John Polanyi is a professor emeritus at the University of Toronto who won the 1986 Nobel Prize in chemistry. This text is adapted from remarks he gave last month at Revitalizing Nuclear Disarmament After the Ukraine War, a round table discussion in Ottawa.
When I was a young chemist at the University of Toronto in 1961, I found myself drawn into the central debate of the age. The Globe and Mail’s pages were discussing nuclear war, asking, “if war comes, would we survive?” The question is as valid today as 62 years ago, but we have learned a little in the interim.
In March, 1961, John Gellner, The Globe’s military commentator, wrote these surprising words on the defeatism that marked the mood of the time: “That humanity can survive a nuclear war, and carry on after it, has been established not by the sort of freewheeling speculation that the proponents of surrender generally indulge, but by a thorough scientific enquiry conducted by the U.S. RAND Corporation.” Basing his remarks on his reading of the 1961 RAND report, On Thermonuclear War, by Herman Kahn, Mr. Gellner went on to say, “If certain basic preparations have been made, economic recovery would be 60 per cent complete within one year of a nuclear attack launched against the U.S. in the early 1960s.” The population, he conceded, would have had to “rough it for a time, but could definitely pick themselves up.”
I responded to Mr. Gellner in the Globe of April 5, 1961, arguing that he had taken from Mr. Kahn’s book the absurdly optimistic and hazardous assumption that the victims of a nuclear attack would respond by evacuating all our sizable cities, thus (in my view) precipitating the greatest panic in history. This alarming debate in a respected newspaper did not pass unnoticed. I found myself invited to the office of the minister of foreign affairs at the time, Paul Martin Sr., in Ottawa. He seized his phone and asked to be connected to the House of Commons library. I heard the librarian explaining, apologetically, that Mr. Kahn’s book was presently unavailable since it had been borrowed by Lester Pearson, the prime minister.
My modest excursion into scientific activism had already led to an invitation to participate in a Pugwash Conference, a global disarmament meeting held in Moscow in 1960. On arrival in Moscow, I was handed a message from my host, the Soviet leader Nikita Khrushchev. He was confident, he said, that his demand for “universal and complete disarmament” would be accorded the meeting’s unanimous approval.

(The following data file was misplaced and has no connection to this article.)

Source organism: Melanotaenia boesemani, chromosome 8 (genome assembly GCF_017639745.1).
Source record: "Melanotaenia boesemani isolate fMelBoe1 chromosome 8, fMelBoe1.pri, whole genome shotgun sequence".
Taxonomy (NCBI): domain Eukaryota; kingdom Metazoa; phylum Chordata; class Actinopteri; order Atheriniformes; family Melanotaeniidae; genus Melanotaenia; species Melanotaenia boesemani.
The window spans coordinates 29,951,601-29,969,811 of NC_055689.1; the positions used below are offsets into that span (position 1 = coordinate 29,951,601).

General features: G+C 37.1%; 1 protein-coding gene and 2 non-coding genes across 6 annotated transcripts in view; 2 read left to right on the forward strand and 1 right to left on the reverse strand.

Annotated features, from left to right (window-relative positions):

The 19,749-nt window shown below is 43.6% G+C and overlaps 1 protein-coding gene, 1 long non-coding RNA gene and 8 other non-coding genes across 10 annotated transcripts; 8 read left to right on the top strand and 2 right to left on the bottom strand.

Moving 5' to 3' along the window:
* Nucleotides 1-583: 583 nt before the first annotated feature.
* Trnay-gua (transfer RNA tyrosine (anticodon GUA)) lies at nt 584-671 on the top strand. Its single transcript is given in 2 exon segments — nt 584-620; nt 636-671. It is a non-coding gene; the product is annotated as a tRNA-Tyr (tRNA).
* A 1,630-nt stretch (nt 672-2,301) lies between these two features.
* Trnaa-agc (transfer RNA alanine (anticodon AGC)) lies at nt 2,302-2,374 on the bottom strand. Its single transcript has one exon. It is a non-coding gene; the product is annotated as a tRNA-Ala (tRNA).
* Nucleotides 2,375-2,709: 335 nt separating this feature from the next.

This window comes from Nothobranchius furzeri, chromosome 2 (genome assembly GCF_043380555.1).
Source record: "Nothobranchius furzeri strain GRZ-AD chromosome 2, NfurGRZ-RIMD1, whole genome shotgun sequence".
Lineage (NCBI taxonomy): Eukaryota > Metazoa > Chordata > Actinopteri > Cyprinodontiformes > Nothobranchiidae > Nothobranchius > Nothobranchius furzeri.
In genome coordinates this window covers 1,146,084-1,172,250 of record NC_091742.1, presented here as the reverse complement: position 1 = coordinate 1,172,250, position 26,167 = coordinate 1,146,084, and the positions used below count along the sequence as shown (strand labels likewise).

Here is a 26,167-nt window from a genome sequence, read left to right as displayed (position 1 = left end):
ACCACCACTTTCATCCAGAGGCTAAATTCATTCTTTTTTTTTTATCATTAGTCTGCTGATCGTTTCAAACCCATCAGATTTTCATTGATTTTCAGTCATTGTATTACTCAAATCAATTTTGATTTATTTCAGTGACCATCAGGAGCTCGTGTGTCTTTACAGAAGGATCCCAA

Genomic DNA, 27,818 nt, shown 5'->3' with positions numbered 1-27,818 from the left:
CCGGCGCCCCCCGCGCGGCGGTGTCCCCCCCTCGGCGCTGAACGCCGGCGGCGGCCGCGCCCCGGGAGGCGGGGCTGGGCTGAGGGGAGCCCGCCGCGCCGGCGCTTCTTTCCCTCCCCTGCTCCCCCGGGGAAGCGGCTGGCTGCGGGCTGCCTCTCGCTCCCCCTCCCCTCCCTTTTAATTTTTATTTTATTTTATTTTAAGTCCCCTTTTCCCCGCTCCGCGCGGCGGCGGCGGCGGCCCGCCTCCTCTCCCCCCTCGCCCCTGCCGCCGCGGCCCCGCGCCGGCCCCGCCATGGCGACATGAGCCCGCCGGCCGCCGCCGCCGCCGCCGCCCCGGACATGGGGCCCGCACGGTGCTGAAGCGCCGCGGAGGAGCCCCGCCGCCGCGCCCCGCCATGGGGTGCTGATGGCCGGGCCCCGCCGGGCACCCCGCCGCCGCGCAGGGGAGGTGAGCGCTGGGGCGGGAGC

This was a worthy goal. I regarded it then as pie in the sky. But today I consider it the very best hope for mankind. This desired outcome, as Mr. Khrushchev stated it, was not to be achieved without incident. Two years later, the world was faced with unmistakable evidence of the secret emplacement of nuclear weapons in Cuba by the USSR. The contending nations had been plunged into what we know today as the Cuban Missile Crisis – 13 days in which the world teetered on the brink of all-out nuclear war.
What had happened to the unanimous desire for peace that Mr. Khrushchev anticipated? Had it become a casualty to the foolish complacency of the RAND report? Surely not. It derived from something more real than that. Despite the heartening embrace today by world leaders of the dictum that “a nuclear war cannot be won and must never be fought,” we continue to plan for nuclear war. This is the source of our peril.
It remains evident today in the sustained ambition of states to modernize every branch of nuclear weaponry, whether on land, sea or in the air. The reasoning behind this is simple; these weapons have the purpose of deterring an attack by an opponent who will then cease to be a threat. They exist, therefore, to do the thing that is avowed to be impossible, namely to win a nuclear war.
Last week, Vladimir Putin signed a law revoking Russia’s ratification of the global treaty banning nuclear testing. This is bad news, but fortunately, the 2011 New START Treaty is still in effect. Under that deal, the U.S. and Russia agreed to limit the number of nuclear warheads to 1,550. Each weapon is, however, a city-destroyer. Moreover, the accord is in the process of being weakened by pressure to increase the number of missiles to counter a rising China and to offset an increased pace of warfare anticipated in a world of AI.
For U.S. president John F. Kennedy, the possibility of the destruction of mankind was constantly on his mind. “If we err we do so not only for ourselves … but also for young people all over the world, who would have no say.”
Are we ready to assume that responsibility?